It’s a surprising statistic for 2014:  One-third of the nation’s 100 largest law firms don’t include a way to connect with them via social media on their website homepages.  Not a single follow button for Twitter or Facebook or LinkedIn (or anything else social, for that matter).

dislike buttonSadly, nearly 1 in 5 of the AmLaw 100 firms — 18 to be exact — also refuse to acknowledge any type of social media or follow technology (i.e., RSS feeds) on their homepages.  There’s nothing but pictures, copy and links to pages inside their sites.  Seems a little pathetic, really.

Should we just be happy that all 100 have websites in 2014?  (Even if some of them look like they are holdovers from another century…)

Why should we care at this point?  For the same reason we cared whether or not they had firm websites back in the 1990s.  Clients want to know that their lawyers, like them, are keeping abreast of technology and marketing (even if it’s something they aren’t personally using).  Showing a button for Twitter or other social site is a sign that their firm could (yes, could) be interested in engaging with an audience, like clients, prospective clients, alumni or even employees.  Don’t think your clients would follow you or your firm on Twitter, Facebook or LinkedIn?  Think again.

Ignoring social media on your website homepage is a pretty clear indication of how you think digital marketing is a one-way street.  Need proof?  A handful of these firms without follow buttons still included a link to “share” the site on various social media, but no way to “follow” them.  Seems kind of backwards for a homepage, no?

Do some (even many) of these firms have a social media presence?  Probably.  I spot-checked a couple on Twitter for kicks, and sure enough, there they were, tweeting away to thousands of followers.  But no follow button on the website homepage?  Mystifying.

Worse, and I will be reporting on some additional research in the coming days on this, there are still plenty of firms whose presence on social media is non-existent or moribund.  For example, has there been any significant improvement in AmLaw 100 firms using Twitter since I last checked on this back in 2010, finding only 39 with any significant activity?  How about using Facebook?  Let’s hope so!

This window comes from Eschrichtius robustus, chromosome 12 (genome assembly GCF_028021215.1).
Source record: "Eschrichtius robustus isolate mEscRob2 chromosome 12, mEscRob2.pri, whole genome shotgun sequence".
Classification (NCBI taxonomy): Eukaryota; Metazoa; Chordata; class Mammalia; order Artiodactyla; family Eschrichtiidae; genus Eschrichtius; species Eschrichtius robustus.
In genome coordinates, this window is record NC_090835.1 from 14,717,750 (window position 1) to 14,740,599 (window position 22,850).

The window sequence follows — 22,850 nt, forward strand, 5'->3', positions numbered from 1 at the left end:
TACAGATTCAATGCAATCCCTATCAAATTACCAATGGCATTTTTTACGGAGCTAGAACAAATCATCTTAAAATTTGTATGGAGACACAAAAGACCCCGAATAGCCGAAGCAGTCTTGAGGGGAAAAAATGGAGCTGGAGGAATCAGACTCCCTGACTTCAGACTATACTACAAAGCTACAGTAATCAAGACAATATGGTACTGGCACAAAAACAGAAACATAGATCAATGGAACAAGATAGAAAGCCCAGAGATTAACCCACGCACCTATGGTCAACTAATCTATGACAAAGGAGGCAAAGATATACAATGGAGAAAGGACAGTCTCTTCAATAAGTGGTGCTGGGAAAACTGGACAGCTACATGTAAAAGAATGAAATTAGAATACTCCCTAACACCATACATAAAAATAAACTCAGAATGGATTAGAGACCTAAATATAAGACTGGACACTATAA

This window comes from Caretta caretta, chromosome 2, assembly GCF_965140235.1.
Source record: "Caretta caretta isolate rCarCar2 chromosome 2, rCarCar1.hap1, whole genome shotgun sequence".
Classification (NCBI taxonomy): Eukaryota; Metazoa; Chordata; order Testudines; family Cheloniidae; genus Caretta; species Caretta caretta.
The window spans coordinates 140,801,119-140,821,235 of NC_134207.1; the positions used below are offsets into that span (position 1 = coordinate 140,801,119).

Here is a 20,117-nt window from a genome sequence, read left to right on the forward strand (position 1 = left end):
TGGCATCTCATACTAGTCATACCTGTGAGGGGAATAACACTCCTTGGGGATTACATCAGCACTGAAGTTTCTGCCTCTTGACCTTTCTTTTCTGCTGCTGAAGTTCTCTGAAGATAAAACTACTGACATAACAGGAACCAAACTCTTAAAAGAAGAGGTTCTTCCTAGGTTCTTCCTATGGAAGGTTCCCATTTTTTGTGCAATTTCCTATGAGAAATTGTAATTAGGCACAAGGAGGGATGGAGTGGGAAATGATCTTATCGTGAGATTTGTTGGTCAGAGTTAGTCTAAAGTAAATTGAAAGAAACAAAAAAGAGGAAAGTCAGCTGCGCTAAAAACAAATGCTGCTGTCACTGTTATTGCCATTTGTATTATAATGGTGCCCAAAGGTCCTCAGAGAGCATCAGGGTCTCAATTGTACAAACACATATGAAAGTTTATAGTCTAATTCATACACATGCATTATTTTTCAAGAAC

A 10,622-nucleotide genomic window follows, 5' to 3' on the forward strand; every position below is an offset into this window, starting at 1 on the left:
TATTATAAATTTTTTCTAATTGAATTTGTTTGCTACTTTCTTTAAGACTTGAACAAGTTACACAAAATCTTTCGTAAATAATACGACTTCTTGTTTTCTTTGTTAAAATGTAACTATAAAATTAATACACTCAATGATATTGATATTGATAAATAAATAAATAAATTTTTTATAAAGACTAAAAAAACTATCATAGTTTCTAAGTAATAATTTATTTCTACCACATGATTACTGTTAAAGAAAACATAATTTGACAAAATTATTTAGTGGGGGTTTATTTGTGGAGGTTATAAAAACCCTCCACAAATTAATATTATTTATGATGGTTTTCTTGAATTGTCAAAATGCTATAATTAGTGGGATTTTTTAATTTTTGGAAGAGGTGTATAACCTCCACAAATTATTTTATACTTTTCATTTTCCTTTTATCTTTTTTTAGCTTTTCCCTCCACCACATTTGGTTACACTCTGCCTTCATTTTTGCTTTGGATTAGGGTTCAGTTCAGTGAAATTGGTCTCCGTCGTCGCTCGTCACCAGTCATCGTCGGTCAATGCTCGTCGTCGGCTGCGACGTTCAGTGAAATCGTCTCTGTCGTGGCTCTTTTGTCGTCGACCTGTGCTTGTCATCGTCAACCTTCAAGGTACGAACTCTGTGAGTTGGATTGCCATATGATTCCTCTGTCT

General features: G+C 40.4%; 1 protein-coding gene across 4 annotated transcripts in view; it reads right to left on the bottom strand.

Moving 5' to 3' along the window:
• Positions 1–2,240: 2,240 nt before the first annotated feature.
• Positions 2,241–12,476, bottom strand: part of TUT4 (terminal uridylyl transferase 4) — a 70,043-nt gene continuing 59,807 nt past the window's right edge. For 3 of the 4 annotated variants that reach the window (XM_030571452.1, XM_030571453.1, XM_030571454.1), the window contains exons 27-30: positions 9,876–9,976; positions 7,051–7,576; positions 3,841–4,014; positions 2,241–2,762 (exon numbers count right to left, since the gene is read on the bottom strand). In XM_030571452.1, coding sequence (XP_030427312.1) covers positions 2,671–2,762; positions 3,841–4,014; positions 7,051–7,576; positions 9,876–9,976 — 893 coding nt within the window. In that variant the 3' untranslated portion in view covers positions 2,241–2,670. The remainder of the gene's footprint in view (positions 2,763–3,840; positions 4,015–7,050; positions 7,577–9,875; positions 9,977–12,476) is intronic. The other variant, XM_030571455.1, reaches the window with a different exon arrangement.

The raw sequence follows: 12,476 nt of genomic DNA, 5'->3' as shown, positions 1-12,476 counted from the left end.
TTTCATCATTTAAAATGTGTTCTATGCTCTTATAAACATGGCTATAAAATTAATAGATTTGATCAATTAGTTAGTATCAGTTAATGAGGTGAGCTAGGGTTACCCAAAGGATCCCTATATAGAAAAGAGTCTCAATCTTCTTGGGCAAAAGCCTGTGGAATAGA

In the end, setting up and maintaining a social media presence for an AmLaw 100 firm is neither difficult or expensive.  It just takes some time and a little commitment.  Those firms who aren’t even trying are missing significant branding and marketing opportunities for their firms (not to mention their lawyers).  C’mon, folks.  It’s 2014.  Time to catch up, even if you’re Wachtell.

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Here are the raw statistics for the AmLaw 100 firms and whether they invite their website visitors to follow them on social media:

  • 64 have buttons for Twitter (although many use an outdated brand for it)
  • 64 have buttons to connect/follow the firm on LinkedIn
  • 47 have buttons to follow them on Facebook
  • 22 have buttons to check out their YouTube channel
  • 20 have buttons to follow them on Google+ (shocked it was this many, to be honest)
  • 42 have RSS feed buttons (or links).  Honestly, with Google Reader gone, how many people use this feature anymore?
  • 9 have “share” buttons/links to share the page on social media, which is very different than following.

The following social media channels had a single firm linking to them (not the same firm, though): Flickr, Xing, Vimeo, Blogger (for a blog) and JDSupra.  Several dozen firms invited website visitors to view their blogs, including a couple who had no other reference to any social media or similar content.

What are your thoughts or conclusions from this data?  Surprising?  Not surprising?  Please share in the comments or feel free to email me at john@glencoemediagroup.com.

 Image: © Tashatuvango | Dreamstime.com – Web Button Dislike. Isolated On White Background. Photo

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4 comments

  1. I printed out this post to give to my boss (a lawyer) … I’ve been trying to convince him that he needs a social media presence for so long that I’ve realized I’m wasting my breath and eventually stopped caring. Maybe your post will help 🙂

    • Good luck, Jenny! Let me know how it goes. 🙂

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  3. Thanks for the research, John. I am surprised, then again, I’m not. I am more disappointed because this is the low-hanging fruit for law firms. We have visitors, so why not let them follow us if they chose to? Putting logos/links to our profiles in social media is no more “salesy” than offering a link to share our content, so it is a bit baffling why this oversight occurs. People can choose whether or not to click. It is passive marketing with a wonderful upside.